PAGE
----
21 May 2009

Not a good idea

Going for a gentle stroll in the middle of Bangkok's monsoon season. Trying an exotic local delicacy from the stand next to the bug vendor's cart. Running on a treadmill in 100 degree humid heat. Some things start out seeming like a good idea.

Which is why I never thought twice about swimming in our pool during betel nut season until one hit me squarely on the head. In the middle of a little sans-children relaxation, I swung my feet up and brought myself into a back float. Closing my eyes, I inhaled the sweet smell of jasmine and listened to the dull bubbling sounds brought on by having your ears under water. The sun warmed my face and my mind drifted until..... THUMP. Right where my hair meets my forehead an insanely hard object ricocheted off my head. Startled and swallowing a bit of water, I steadied myself to see the golf ball-sized, persimmon-colored fruit floating next to me. With a lump forming on my head, I held a perfect betel nut in my hand.

Freeze frame for an instant: I mention that it was a perfect specimen because I had secretly been after one for a good couple of weeks. A friend was surprised to hear I'd never tried one before. "You cut into it and find the seed. This is what you chew on and it releases a mild tobacco-like calming sensation, similar to a cigarette." Honestly, not one with a taste for tobacco products, I surprised myself when I thought, "Well, that's a local experience I may never get the opportunity to try again." 

Our property has trees of different tropical fruits lining the sides and for the past week the morning ground had been covered by the betel nuts. But, add to this knowledge when you're envisioning our fruit covered tropical oasis: Our beloved house dog could be spotted with a betel nut in his mouth at nearly every hour of the day and all of the fallen fruit seemed to have been partially chewed on overnight by various animals and/or insects. Perhaps you now see why even the whack in the head could be overlooked when I now held an unscathed betel nut, fresh from the tree, in my hand.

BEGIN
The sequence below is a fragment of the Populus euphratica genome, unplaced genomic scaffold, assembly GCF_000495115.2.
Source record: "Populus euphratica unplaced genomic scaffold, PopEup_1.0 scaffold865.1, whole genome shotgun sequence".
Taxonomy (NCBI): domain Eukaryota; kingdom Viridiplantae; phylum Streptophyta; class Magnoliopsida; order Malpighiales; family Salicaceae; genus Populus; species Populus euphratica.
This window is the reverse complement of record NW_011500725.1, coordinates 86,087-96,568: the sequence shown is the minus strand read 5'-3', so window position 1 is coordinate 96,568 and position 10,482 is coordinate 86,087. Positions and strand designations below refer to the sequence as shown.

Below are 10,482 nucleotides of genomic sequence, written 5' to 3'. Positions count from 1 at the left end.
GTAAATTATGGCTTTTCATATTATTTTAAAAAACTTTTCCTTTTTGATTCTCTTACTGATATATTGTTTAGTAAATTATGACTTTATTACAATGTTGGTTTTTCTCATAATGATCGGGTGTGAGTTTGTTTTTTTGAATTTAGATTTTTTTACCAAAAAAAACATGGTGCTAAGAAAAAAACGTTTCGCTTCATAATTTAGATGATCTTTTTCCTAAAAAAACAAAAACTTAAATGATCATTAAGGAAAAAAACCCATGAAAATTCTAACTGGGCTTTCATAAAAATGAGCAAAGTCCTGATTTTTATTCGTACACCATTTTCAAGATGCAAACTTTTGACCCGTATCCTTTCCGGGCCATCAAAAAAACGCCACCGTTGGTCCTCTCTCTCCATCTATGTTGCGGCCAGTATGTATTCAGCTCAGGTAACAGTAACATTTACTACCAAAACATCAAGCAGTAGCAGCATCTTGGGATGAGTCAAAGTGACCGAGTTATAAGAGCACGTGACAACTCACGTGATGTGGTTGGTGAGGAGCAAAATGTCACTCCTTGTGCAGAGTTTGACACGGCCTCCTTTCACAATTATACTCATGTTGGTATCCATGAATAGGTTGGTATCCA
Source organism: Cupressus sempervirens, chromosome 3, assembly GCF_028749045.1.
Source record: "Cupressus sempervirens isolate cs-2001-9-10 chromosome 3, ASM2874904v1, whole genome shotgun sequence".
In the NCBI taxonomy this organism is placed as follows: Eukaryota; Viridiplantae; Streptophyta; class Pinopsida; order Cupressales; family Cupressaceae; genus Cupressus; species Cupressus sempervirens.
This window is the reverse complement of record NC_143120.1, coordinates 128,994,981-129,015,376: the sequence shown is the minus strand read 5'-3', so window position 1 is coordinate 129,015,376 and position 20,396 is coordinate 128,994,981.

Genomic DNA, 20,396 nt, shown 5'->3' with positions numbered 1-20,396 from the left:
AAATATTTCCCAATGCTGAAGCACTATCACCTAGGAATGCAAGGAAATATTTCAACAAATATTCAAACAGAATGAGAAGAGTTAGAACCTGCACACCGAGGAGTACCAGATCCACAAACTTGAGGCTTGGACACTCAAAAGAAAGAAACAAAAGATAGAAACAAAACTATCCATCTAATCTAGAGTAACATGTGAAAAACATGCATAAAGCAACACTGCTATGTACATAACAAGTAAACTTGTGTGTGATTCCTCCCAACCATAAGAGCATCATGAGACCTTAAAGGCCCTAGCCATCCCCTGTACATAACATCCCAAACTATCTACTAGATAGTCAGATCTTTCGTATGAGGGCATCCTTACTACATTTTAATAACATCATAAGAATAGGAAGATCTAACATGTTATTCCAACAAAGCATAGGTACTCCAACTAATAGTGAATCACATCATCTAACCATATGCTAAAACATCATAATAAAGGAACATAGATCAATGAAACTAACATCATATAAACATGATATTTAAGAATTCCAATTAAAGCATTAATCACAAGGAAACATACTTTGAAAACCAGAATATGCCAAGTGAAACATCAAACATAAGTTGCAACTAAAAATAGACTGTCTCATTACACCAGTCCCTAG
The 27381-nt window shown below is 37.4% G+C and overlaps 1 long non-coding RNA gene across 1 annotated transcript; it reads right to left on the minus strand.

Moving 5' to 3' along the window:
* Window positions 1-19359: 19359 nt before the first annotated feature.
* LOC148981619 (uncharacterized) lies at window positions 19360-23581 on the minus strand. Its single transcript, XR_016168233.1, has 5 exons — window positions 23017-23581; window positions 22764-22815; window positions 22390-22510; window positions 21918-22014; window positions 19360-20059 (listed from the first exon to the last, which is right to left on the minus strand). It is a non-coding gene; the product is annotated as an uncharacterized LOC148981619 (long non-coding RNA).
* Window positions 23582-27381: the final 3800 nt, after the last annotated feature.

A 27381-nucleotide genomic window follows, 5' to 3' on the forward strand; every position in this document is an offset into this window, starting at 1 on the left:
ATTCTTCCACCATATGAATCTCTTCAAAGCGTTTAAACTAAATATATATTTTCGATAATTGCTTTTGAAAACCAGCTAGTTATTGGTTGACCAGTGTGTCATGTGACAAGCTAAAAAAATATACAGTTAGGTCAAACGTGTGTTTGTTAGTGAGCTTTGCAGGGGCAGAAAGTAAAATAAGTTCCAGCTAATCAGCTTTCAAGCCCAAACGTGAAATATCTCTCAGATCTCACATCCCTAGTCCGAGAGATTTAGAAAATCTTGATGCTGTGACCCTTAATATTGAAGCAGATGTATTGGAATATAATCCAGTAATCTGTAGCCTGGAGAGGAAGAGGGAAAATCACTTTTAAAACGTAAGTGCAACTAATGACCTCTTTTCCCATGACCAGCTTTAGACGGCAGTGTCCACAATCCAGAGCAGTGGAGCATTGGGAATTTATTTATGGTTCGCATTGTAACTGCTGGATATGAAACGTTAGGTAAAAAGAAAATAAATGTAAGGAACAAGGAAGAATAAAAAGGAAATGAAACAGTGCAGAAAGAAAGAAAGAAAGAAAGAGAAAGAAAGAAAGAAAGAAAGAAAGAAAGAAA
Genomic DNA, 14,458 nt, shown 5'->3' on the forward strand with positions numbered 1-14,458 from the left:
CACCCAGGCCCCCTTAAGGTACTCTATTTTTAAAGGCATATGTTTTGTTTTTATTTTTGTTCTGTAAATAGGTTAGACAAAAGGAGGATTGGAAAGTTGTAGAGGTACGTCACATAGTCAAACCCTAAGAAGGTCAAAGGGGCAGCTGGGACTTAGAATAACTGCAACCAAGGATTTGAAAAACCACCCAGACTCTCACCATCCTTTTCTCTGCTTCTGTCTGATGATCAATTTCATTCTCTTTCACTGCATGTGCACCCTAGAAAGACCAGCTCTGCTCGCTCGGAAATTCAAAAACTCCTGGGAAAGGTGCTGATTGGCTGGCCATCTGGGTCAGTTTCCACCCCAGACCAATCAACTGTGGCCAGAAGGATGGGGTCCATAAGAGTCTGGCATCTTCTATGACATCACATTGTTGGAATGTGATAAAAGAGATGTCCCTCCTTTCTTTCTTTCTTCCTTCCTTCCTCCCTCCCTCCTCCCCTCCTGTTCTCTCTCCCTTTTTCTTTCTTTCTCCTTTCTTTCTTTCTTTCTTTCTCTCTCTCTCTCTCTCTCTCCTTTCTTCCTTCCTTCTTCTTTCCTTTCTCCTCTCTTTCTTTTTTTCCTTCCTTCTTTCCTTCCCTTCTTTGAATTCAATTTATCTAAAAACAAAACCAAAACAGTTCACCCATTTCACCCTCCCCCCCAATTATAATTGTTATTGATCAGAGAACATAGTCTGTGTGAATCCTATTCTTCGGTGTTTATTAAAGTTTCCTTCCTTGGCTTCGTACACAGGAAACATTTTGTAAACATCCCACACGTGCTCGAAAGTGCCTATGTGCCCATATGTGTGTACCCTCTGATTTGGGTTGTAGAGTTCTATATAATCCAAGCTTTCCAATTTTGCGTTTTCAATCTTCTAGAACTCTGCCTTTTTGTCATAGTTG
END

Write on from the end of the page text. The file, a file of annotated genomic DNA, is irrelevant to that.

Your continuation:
Ummm... mild tobacco-like calming sensation? I never got to the sensation since the taste was exactly like what I'd imagine taking a cigarette, wadding it up like a piece of gum and giving it a good long chewing would be like. One bite into the seed and my betel nut hunting came to a screeching halt. Even after merely one bite, I continued to taste the foul thing for a solid 24 hours. So, needless to say, when I went back to the pool a week later and was once again pelted by a falling betel nut, I threw it towards our happily panting house dog.

Cooking in Thailand, entry no. 50:
Rum Coconut (not a Betel Nut!) Shrimp
While some things just aren't a good idea (see the above narrative), here's one that is. The combination of rum, coconut and shrimp, with a little acidic lime juice thrown on top, is a perfect ending to a tropical day. 

4 of the largest shrimp you can find (2 per serving), peeled, deveined, tails intact
2 eggs, well beaten
1/4 teaspoon salt
1/4 teaspoon black finely ground pepper
2 tablespoons dark rum
4 heaping tablespoons of flour
1/2 cup panko crumbs
1/2 cup shredded coconut, unsweetened
1 tablespoon sugar
1/2 cup of veggie oil
lime wedges

Combine the eggs, salt, pepper, rum and flour in a shallow pan. Place the panko, sugar and coconut into a different shallow pan and mix. In a large deep skillet, heat the oil. Place the end of a wooden spoon into the oil, when bubbles form gently around the wood the oil is ready. Working with one shrimp at a time, roll them in the egg mixture, followed by a thorough coating in the panko crumbs. Place gently into the oil and cook until golden brown. The time will vary depending on what size shrimp you selected. Plan for 1-3 minutes, flipping once. Drain on a rack and serve immediately with lime wedges.

Yield: 2 servings


  1. I've been craving coconut shrimp. Very timely!

  2. The shrimp looks delicious! How's your head? Was it as hard as a golf ball too?

  3. Thanks for the giggle... What type of dog do you have? We have a Cocker Spaniel. My little baby!

  4. You should have won Foodie Fights! I've been lurking on your blog for a few months now- am a chef from Dublin and into Thai food since honeymooning on the Thai Gulf. Thanks for the reading and hope to see you enter more competitions. Your cooking provides a nice twist on traditional Thai recipes that I haven't found on other sites.

  5. What's happened to my dear Shelby? Smoking a beetlenut now? Where does the craziness end? Have fun.

  6. Thank you for your comments!

    Hanlie, you're so welcome for the giggle! The dog came with the house and is an adorable poodle mix, named Carrot!

    Josh, Thank you for the wonderful compliments. I'm thrilled to have you following along on my adventures in Bangkok. Please feel free to send along any recipe ideas you'd like me to try and chase down on Bangkok's streets!


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